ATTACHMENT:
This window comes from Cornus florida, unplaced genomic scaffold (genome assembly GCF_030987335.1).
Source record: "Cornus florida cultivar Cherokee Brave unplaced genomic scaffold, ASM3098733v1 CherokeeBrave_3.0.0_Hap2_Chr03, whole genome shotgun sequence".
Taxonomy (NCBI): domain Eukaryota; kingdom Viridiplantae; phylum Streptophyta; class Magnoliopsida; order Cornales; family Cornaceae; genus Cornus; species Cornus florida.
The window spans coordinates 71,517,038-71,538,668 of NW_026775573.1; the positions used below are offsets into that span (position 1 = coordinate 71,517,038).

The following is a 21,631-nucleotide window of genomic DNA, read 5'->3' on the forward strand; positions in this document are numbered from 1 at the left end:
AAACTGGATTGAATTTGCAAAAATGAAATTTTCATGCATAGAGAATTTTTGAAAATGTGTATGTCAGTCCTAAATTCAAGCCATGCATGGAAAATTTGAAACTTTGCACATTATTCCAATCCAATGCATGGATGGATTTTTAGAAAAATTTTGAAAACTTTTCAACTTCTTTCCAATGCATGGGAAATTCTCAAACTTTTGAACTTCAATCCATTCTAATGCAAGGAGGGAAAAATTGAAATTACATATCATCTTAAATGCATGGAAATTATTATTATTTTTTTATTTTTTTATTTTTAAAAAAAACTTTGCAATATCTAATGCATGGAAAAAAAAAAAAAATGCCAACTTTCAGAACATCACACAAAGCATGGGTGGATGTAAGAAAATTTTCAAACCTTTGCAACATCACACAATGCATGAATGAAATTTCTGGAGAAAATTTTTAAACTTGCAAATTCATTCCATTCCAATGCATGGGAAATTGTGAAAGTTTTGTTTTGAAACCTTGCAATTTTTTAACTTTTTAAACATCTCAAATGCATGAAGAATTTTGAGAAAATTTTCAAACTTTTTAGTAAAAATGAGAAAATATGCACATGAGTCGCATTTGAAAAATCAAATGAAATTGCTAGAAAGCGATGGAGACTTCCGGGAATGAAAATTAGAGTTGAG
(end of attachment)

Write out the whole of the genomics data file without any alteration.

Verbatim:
This window comes from Cornus florida, unplaced genomic scaffold (genome assembly GCF_030987335.1).
Source record: "Cornus florida cultivar Cherokee Brave unplaced genomic scaffold, ASM3098733v1 CherokeeBrave_3.0.0_Hap2_Chr03, whole genome shotgun sequence".
Taxonomy (NCBI): domain Eukaryota; kingdom Viridiplantae; phylum Streptophyta; class Magnoliopsida; order Cornales; family Cornaceae; genus Cornus; species Cornus florida.
The window spans coordinates 71,517,038-71,538,668 of NW_026775573.1; the positions used below are offsets into that span (position 1 = coordinate 71,517,038).

The following is a 21,631-nucleotide window of genomic DNA, read 5'->3' on the forward strand; positions in this document are numbered from 1 at the left end:
AAACTGGATTGAATTTGCAAAAATGAAATTTTCATGCATAGAGAATTTTTGAAAATGTGTATGTCAGTCCTAAATTCAAGCCATGCATGGAAAATTTGAAACTTTGCACATTATTCCAATCCAATGCATGGATGGATTTTTAGAAAAATTTTGAAAACTTTTCAACTTCTTTCCAATGCATGGGAAATTCTCAAACTTTTGAACTTCAATCCATTCTAATGCAAGGAGGGAAAAATTGAAATTACATATCATCTTAAATGCATGGAAATTATTATTATTTTTTTATTTTTTTATTTTTAAAAAAAACTTTGCAATATCTAATGCATGGAAAAAAAAAAAAAATGCCAACTTTCAGAACATCACACAAAGCATGGGTGGATGTAAGAAAATTTTCAAACCTTTGCAACATCACACAATGCATGAATGAAATTTCTGGAGAAAATTTTTAAACTTGCAAATTCATTCCATTCCAATGCATGGGAAATTGTGAAAGTTTTGTTTTGAAACCTTGCAATTTTTTAACTTTTTAAACATCTCAAATGCATGAAGAATTTTGAGAAAATTTTCAAACTTTTTAGTAAAAATGAGAAAATATGCACATGAGTCGCATTTGAAAAATCAAATGAAATTGCTAGAAAGCGATGGAGACTTCCGGGAATGAAAATTAGAGTTGAG